Choosing The Correct NEMA Enclosure Size

Jun 22, 2014 by

NEMA enclosures exist in a wide range of sizes, from the small push button enclosures to panels that are full room sized. Choosing the correct enclosure size may seem as easy as measuring the layout of circuitry that will be placed inside it, but the question of whether full enclosure is absolutely necessary and maybe more is needed for cooling.

Enclosures and Panels

The first decision is to identify the equipment that needs protection from the environment, or indeed the equipment that may need protecting from each other. The simplest and most expensive way is to cover everything but that may not be necessary. Do parts of the equipment need different protection? Or are there parts that need none at all? Maybe some components need protection from the dust whilst others are fine exposed. It is all too common to overestimate that part and buy an enclosure that is just too big for what is needed. It may in the end come down to deciding in the cost of two smaller enclosures against the cost of one larger one, a purely budgetary decision. The important point is not to waste money by buying an enclosure that is too big.

Buying one that is too small to save on cost can be a problem too when budgetary constraints affect decisions too much. Keep a balance of costs, maybe more time and money will be spent on trying to fit the components into a smaller space just to save on cost of a Keleenclosure and in fact end up costing more at installation time.

One more consideration will be if any components are likely to be upgraded at any point. Upcoming technology affects what you will need to do within shorter terms and if you are maintaining a site for a long time this becomes more and more apparent. You need to take into account that components will need to be changed or even upgraded at certain intervals, and it is better to take that into account when sizing the enclosure surrounding them. The other important factor is not to make the installation difficult to put together, if a component needs to be changed later does the installer have enough room to move around it. The savings in the long term can be significant because you need only account for the component upgrade and not larger re-installations and new enclosures.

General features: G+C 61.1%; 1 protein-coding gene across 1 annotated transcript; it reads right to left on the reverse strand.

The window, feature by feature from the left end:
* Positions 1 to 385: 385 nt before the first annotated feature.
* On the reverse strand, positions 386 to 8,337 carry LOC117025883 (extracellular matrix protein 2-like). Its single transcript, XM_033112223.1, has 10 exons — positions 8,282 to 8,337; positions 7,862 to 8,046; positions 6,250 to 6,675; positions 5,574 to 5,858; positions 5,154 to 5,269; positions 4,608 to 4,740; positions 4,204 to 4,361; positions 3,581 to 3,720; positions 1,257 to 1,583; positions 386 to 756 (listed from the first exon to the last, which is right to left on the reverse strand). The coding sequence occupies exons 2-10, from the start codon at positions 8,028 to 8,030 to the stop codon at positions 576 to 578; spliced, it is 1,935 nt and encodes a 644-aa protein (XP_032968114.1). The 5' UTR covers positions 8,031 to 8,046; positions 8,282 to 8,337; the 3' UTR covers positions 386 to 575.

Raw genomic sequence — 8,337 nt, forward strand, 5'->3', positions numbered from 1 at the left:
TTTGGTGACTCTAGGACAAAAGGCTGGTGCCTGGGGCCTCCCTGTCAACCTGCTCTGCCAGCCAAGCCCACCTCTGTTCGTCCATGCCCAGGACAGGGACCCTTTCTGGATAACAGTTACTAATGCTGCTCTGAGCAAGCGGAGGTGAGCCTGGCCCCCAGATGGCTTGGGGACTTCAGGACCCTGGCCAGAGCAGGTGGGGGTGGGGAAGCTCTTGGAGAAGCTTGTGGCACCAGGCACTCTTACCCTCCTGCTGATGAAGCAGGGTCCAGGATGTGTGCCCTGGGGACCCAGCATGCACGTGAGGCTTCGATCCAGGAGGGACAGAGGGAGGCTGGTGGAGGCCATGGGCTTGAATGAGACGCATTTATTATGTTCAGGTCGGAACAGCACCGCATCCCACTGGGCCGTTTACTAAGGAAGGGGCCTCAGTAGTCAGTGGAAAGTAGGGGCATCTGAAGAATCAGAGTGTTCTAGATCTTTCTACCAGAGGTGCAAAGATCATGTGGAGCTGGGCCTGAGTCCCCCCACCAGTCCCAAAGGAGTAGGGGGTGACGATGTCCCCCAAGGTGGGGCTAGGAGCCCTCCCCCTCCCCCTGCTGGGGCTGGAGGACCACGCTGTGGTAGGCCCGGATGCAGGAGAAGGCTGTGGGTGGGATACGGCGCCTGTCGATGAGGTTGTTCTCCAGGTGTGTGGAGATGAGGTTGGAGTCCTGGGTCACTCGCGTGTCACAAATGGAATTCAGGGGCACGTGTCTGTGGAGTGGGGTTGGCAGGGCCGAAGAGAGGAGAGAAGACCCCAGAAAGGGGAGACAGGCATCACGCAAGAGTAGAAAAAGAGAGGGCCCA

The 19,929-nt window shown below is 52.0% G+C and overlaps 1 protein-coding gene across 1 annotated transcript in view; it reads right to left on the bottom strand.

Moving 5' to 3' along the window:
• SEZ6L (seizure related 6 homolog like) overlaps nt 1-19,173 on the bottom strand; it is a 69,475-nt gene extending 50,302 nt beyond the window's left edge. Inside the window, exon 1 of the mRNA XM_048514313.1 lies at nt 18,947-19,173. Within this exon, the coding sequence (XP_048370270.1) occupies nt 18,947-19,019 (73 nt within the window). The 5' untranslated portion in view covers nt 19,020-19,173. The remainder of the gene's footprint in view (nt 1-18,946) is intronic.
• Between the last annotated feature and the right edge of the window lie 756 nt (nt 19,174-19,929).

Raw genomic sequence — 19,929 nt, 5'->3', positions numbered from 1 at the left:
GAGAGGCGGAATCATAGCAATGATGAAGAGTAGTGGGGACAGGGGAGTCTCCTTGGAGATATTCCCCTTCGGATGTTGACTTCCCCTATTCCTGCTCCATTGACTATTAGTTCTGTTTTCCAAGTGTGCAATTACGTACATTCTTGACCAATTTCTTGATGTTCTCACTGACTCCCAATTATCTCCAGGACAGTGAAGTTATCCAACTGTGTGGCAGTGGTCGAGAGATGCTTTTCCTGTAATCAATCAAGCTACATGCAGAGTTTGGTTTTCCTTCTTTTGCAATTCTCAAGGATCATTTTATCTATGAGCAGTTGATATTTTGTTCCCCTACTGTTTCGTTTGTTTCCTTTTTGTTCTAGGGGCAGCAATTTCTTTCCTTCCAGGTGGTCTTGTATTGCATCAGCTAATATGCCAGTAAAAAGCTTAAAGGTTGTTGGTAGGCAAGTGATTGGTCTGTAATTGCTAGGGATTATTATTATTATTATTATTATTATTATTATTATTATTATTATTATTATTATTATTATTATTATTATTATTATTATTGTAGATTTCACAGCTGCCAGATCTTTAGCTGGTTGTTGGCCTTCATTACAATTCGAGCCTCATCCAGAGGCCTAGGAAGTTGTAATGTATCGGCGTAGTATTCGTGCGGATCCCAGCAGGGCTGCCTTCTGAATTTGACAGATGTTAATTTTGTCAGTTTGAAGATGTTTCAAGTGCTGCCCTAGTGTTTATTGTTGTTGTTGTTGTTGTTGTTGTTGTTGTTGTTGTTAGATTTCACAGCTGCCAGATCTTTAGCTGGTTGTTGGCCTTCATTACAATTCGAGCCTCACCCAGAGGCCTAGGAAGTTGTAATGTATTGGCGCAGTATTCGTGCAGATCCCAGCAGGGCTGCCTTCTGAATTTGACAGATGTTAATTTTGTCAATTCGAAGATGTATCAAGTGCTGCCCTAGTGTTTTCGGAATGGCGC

Another factor that will make the enclosure larger or need to be considered in locating the components within the installation, is cooling. For regular installations like switching equipment, the need for cooling may not be a concern but when a number of components are placed together in an enclosed space heat is readily output. The equipment may stay cool through natural convection, usually this takes place in exposed components that cool down from the air in the room but if enclosed then forced convection cooling might be necessary.

Room for the cool air inlet and hot air outlet need to be made in those circumstances and for the currents within the enclosure to flow. If there is not enough space for this or the inlets and outlets are not valid in the environment then room for a closed loop cooling system will be necessary. Conversely in very cold environments then possibly heating components may be needed, but that will be part of the installation design and the correct enclosure will account for that environment.

Although many of the points above are particular to certain kinds of installation it is worth considering which of these are particularly relevant. In the short term can be the usual over buying of enclosure, in the long term the problem of not thinking about later maintaining of the components, selecting the correct NEMA enclosure size should need to be done once only, on the first installation.

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